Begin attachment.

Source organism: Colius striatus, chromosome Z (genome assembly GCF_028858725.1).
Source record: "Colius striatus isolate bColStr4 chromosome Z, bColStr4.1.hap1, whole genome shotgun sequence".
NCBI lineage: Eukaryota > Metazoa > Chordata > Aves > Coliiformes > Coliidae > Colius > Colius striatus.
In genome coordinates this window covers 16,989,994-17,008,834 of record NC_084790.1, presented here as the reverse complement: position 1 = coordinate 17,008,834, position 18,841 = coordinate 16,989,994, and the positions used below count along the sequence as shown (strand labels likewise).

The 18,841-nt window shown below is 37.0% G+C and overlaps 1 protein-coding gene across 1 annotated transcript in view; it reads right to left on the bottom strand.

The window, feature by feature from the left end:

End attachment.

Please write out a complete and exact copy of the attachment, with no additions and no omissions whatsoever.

Source organism: Colius striatus, chromosome Z (genome assembly GCF_028858725.1).
Source record: "Colius striatus isolate bColStr4 chromosome Z, bColStr4.1.hap1, whole genome shotgun sequence".
NCBI lineage: Eukaryota > Metazoa > Chordata > Aves > Coliiformes > Coliidae > Colius > Colius striatus.
In genome coordinates this window covers 16,989,994-17,008,834 of record NC_084790.1, presented here as the reverse complement: position 1 = coordinate 17,008,834, position 18,841 = coordinate 16,989,994, and the positions used below count along the sequence as shown (strand labels likewise).

The 18,841-nt window shown below is 37.0% G+C and overlaps 1 protein-coding gene across 1 annotated transcript in view; it reads right to left on the bottom strand.

The window, feature by feature from the left end: